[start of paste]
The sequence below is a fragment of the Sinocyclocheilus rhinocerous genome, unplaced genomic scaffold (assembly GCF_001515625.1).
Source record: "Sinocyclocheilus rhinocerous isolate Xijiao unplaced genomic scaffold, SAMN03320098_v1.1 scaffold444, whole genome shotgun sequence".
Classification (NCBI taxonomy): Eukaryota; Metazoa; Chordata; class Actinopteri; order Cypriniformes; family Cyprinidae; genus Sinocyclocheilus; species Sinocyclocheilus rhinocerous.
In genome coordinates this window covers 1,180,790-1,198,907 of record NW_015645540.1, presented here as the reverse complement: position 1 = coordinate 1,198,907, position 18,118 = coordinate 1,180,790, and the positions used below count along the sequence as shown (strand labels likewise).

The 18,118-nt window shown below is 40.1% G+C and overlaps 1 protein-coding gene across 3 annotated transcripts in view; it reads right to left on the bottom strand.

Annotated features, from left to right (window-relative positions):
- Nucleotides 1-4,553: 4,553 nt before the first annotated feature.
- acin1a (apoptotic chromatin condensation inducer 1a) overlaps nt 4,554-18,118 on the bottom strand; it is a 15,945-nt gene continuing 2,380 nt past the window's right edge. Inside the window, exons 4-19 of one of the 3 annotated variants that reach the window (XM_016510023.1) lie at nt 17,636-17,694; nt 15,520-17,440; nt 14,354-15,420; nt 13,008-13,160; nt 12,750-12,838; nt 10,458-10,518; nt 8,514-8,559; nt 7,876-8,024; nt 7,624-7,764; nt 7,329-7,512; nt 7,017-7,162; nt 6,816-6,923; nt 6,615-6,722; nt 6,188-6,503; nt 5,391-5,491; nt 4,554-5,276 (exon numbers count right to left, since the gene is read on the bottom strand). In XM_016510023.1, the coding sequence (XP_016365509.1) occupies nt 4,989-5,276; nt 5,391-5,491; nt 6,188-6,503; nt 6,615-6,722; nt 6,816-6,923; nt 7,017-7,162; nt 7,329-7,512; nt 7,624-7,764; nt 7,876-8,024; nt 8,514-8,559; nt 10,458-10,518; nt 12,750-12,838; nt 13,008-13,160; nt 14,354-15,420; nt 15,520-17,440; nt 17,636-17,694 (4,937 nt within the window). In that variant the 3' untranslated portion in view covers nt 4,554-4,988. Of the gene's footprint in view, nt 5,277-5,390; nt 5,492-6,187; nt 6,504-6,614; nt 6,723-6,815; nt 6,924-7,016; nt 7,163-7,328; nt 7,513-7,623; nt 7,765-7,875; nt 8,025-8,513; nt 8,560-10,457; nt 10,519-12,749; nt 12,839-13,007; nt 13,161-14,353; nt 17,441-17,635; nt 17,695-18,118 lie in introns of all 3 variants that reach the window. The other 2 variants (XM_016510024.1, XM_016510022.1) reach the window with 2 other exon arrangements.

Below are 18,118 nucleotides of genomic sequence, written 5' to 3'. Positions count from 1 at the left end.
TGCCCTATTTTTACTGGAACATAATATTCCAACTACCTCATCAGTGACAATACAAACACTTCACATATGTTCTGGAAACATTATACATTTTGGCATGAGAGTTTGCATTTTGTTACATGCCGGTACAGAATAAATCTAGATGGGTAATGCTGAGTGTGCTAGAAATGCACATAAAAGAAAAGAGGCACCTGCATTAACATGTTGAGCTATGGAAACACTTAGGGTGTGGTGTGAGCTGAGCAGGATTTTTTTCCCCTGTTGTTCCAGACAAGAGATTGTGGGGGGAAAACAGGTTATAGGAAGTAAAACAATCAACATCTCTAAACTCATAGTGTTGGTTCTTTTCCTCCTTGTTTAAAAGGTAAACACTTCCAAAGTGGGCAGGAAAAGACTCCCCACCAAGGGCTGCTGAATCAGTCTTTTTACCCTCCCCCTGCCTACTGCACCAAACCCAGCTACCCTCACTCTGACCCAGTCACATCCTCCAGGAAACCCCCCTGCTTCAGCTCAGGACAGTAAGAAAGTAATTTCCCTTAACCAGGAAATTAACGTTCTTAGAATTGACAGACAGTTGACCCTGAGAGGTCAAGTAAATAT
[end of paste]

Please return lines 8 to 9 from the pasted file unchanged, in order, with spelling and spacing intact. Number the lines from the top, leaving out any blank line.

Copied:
- acin1a (apoptotic chromatin condensation inducer 1a) overlaps nt 4,554-18,118 on the bottom strand; it is a 15,945-nt gene continuing 2,380 nt past the window's right edge. Inside the window, exons 4-19 of one of the 3 annotated variants that reach the window (XM_016510023.1) lie at nt 17,636-17,694; nt 15,520-17,440; nt 14,354-15,420; nt 13,008-13,160; nt 12,750-12,838; nt 10,458-10,518; nt 8,514-8,559; nt 7,876-8,024; nt 7,624-7,764; nt 7,329-7,512; nt 7,017-7,162; nt 6,816-6,923; nt 6,615-6,722; nt 6,188-6,503; nt 5,391-5,491; nt 4,554-5,276 (exon numbers count right to left, since the gene is read on the bottom strand). In XM_016510023.1, the coding sequence (XP_016365509.1) occupies nt 4,989-5,276; nt 5,391-5,491; nt 6,188-6,503; nt 6,615-6,722; nt 6,816-6,923; nt 7,017-7,162; nt 7,329-7,512; nt 7,624-7,764; nt 7,876-8,024; nt 8,514-8,559; nt 10,458-10,518; nt 12,750-12,838; nt 13,008-13,160; nt 14,354-15,420; nt 15,520-17,440; nt 17,636-17,694 (4,937 nt within the window). In that variant the 3' untranslated portion in view covers nt 4,554-4,988. Of the gene's footprint in view, nt 5,277-5,390; nt 5,492-6,187; nt 6,504-6,614; nt 6,723-6,815; nt 6,924-7,016; nt 7,163-7,328; nt 7,513-7,623; nt 7,765-7,875; nt 8,025-8,513; nt 8,560-10,457; nt 10,519-12,749; nt 12,839-13,007; nt 13,161-14,353; nt 17,441-17,635; nt 17,695-18,118 lie in introns of all 3 variants that reach the window. The other 2 variants (XM_016510024.1, XM_016510022.1) reach the window with 2 other exon arrangements.

Below are 18,118 nucleotides of genomic sequence, written 5' to 3'. Positions count from 1 at the left end.